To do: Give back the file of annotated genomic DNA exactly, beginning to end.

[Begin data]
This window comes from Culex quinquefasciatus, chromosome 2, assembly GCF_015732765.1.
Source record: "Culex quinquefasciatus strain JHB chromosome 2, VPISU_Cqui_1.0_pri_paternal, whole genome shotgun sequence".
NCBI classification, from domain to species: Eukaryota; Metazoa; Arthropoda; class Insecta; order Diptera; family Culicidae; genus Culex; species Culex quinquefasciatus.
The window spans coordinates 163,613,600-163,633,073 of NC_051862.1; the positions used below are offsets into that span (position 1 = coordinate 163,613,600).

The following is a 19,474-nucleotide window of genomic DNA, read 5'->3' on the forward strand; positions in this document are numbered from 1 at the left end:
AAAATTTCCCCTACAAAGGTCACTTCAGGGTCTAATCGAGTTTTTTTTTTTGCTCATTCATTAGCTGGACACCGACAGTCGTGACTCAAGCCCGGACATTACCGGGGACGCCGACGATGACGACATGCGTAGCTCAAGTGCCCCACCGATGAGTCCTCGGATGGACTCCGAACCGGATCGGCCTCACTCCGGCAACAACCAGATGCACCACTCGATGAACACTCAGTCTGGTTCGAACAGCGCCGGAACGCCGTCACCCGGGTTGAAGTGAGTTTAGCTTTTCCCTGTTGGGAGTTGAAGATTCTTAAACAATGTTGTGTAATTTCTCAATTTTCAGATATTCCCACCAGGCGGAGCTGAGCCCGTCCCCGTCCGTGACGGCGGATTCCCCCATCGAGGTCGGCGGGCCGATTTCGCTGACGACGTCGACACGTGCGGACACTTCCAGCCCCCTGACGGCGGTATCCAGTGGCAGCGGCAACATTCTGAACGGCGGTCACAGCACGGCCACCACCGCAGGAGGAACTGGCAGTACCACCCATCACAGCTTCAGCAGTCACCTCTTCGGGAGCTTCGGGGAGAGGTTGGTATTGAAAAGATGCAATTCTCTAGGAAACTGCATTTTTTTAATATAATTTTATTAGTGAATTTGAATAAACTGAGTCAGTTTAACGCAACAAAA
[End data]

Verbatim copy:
This window comes from Culex quinquefasciatus, chromosome 2, assembly GCF_015732765.1.
Source record: "Culex quinquefasciatus strain JHB chromosome 2, VPISU_Cqui_1.0_pri_paternal, whole genome shotgun sequence".
NCBI classification, from domain to species: Eukaryota; Metazoa; Arthropoda; class Insecta; order Diptera; family Culicidae; genus Culex; species Culex quinquefasciatus.
The window spans coordinates 163,613,600-163,633,073 of NC_051862.1; the positions used below are offsets into that span (position 1 = coordinate 163,613,600).

The following is a 19,474-nucleotide window of genomic DNA, read 5'->3' on the forward strand; positions in this document are numbered from 1 at the left end:
AAAATTTCCCCTACAAAGGTCACTTCAGGGTCTAATCGAGTTTTTTTTTTTGCTCATTCATTAGCTGGACACCGACAGTCGTGACTCAAGCCCGGACATTACCGGGGACGCCGACGATGACGACATGCGTAGCTCAAGTGCCCCACCGATGAGTCCTCGGATGGACTCCGAACCGGATCGGCCTCACTCCGGCAACAACCAGATGCACCACTCGATGAACACTCAGTCTGGTTCGAACAGCGCCGGAACGCCGTCACCCGGGTTGAAGTGAGTTTAGCTTTTCCCTGTTGGGAGTTGAAGATTCTTAAACAATGTTGTGTAATTTCTCAATTTTCAGATATTCCCACCAGGCGGAGCTGAGCCCGTCCCCGTCCGTGACGGCGGATTCCCCCATCGAGGTCGGCGGGCCGATTTCGCTGACGACGTCGACACGTGCGGACACTTCCAGCCCCCTGACGGCGGTATCCAGTGGCAGCGGCAACATTCTGAACGGCGGTCACAGCACGGCCACCACCGCAGGAGGAACTGGCAGTACCACCCATCACAGCTTCAGCAGTCACCTCTTCGGGAGCTTCGGGGAGAGGTTGGTATTGAAAAGATGCAATTCTCTAGGAAACTGCATTTTTTTAATATAATTTTATTAGTGAATTTGAATAAACTGAGTCAGTTTAACGCAACAAAA